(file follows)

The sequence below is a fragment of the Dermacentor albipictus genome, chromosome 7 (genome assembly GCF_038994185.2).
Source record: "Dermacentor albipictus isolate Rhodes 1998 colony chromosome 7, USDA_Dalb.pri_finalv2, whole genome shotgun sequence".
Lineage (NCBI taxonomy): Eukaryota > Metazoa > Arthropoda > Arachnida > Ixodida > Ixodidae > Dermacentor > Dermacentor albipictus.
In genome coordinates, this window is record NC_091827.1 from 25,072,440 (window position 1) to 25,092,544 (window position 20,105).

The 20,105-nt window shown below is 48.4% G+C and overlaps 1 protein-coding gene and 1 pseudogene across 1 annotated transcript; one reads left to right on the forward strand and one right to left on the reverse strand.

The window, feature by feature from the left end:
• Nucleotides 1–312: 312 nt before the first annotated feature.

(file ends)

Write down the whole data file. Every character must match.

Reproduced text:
The sequence below is a fragment of the Dermacentor albipictus genome, chromosome 7 (genome assembly GCF_038994185.2).
Source record: "Dermacentor albipictus isolate Rhodes 1998 colony chromosome 7, USDA_Dalb.pri_finalv2, whole genome shotgun sequence".
Lineage (NCBI taxonomy): Eukaryota > Metazoa > Arthropoda > Arachnida > Ixodida > Ixodidae > Dermacentor > Dermacentor albipictus.
In genome coordinates, this window is record NC_091827.1 from 25,072,440 (window position 1) to 25,092,544 (window position 20,105).

The 20,105-nt window shown below is 48.4% G+C and overlaps 1 protein-coding gene and 1 pseudogene across 1 annotated transcript; one reads left to right on the forward strand and one right to left on the reverse strand.

The window, feature by feature from the left end:
• Nucleotides 1–312: 312 nt before the first annotated feature.